Oscar’s Ghost Discussion

I’ve had a lot of requests to share this talk that I did a couple of weeks ago.

I apologize that it was recorded in grid mode, so I’m not as central on the screen as I probably should be. I have uploaded it to Youtube for easier posting, but it is an unlisted link, which means it will not turn up in the search, but people who have the link can share it.

After I did the talk, I listened through and wrote down some things I wanted to expand upon before sharing it, but I then lost the notebook in which I wrote it. Not having the gumption to watch it all again, (I don’t love watching myself) I’ll have to leave it as it is.

There are a couple of things that I do remember I had wanted to share.

One has to do with the part involving T.W.H. Crosland and Maurice Schwabe, which comes in the second half somewhere. I mention Crosland visiting Maurice Schwabe’s flat. The actual details of those associations are actually a bit more complicated. Crosland didnt spend time at Schwabe’s flat, but he and the friend Bosie was hanging out with at Schwabe’s flat were spending time together and went on a vacation together where a lot of debauchery allegedly happened and Crosland was part of that trip. All of this is to be detailed one day in my forthcoming book on Maurice Schwabe. (Really, I keep promising, but it is on the way.)

In the second part, around the 27 minute mark, as I recall, I realized that I was a bit fuzzy on the details of the seemingly endless series of trials between our combatants.  It is hard to keep all the details in one’s mind.  When Oscar’s Ghost was still being put together, I wrote a primer on the trials with the idea that it would be an appendix. In the end, it wasn’t included. I don’t know if I have ever posted it here, but I thought it might clarify some of my wobbling in the middle.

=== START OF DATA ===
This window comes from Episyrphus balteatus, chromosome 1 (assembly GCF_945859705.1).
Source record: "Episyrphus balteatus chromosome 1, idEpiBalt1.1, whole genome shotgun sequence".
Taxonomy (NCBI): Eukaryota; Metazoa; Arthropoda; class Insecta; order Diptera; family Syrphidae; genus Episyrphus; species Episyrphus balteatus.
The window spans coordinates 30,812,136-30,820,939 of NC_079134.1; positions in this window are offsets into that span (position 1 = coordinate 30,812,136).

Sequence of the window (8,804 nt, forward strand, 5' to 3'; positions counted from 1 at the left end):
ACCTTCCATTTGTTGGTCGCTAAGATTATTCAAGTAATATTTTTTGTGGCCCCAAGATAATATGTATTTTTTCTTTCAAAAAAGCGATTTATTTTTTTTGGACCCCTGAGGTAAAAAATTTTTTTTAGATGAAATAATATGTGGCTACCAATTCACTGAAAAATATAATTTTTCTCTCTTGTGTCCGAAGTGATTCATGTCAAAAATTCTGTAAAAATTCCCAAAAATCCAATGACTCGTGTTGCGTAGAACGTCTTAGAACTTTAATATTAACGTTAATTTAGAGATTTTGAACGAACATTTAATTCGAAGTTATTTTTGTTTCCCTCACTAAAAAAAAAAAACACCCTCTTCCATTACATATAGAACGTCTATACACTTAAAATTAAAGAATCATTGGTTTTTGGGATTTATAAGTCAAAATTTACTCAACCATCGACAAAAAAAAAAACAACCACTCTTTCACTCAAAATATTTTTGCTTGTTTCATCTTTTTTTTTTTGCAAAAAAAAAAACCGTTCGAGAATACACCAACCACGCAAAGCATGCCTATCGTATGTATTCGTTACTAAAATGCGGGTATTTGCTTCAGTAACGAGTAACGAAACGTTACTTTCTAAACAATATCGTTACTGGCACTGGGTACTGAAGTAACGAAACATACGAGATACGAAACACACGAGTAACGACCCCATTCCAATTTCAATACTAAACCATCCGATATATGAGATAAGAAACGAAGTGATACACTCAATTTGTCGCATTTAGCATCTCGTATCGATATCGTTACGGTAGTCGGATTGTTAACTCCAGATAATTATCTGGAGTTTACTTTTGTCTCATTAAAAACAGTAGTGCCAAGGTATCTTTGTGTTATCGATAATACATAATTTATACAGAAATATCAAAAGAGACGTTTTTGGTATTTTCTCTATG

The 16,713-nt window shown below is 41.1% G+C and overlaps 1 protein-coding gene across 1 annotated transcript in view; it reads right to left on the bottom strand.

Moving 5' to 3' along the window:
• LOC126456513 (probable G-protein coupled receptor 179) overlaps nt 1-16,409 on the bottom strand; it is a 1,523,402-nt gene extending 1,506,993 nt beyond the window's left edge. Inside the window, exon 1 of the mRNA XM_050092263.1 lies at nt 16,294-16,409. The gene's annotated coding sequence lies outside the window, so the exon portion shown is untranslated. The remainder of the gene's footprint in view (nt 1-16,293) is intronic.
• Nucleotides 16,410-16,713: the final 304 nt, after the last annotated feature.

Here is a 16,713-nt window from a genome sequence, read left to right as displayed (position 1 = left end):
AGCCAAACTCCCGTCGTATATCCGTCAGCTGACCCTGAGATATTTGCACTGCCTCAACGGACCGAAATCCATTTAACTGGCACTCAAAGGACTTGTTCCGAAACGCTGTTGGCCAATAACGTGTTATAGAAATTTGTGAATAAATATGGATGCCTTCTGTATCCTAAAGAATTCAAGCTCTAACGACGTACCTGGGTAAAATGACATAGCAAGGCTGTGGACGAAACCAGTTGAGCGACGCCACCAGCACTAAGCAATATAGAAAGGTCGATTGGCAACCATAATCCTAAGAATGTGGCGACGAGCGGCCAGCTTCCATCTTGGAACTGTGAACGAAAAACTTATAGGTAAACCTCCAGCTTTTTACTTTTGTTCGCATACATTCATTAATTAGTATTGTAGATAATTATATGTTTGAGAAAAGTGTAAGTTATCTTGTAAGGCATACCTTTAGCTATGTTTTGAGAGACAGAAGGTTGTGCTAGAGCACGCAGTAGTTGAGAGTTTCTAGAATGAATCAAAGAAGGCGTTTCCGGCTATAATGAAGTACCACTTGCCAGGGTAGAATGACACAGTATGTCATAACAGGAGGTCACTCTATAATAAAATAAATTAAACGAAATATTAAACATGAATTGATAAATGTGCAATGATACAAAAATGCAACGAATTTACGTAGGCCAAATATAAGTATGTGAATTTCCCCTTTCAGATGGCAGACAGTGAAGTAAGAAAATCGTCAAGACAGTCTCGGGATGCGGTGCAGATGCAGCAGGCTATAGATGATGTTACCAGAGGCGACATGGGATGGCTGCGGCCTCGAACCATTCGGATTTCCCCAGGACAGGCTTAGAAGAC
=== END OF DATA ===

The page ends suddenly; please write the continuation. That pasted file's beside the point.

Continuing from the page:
The Trials

The Wilde Trials

Oscar Wilde was famously ‘three times tried’. He filed the first action for criminal libel against Lord Alfred Douglas’s father, the Marquess of Queensberry. This backfired and led to two criminal prosecutions.

1. Regina vs. John Douglas (Marquess of Queensberry). March-April 1895.

In the preliminary hearing in the magistrates’ court, before R. M. Newton, Mr C. O. Humphreys appeared for Wilde and Sir George Lewis for Queensberry. In a further preliminary Lewis was replaced, because of a conflict of interest, with Edward Carson and Mr. Charles Frederick Gill. The libel trial was heard by Justice Richard Henn Collins with Sir Edward Clarke, Charles W. Mathews and Travers Humphreys acting for the prosecution (Wilde) and Edward Carson, C.F. Gill and A. E. Gill acting for the defendant (Queensberry). Wilde withdrew his case against Queensberry before all the evidence had been heard, supposeddly on a gentlemen’s agreement that if he did there would be no criminal prosecution.

2. Regina v. Oscar Wilde. April 1895.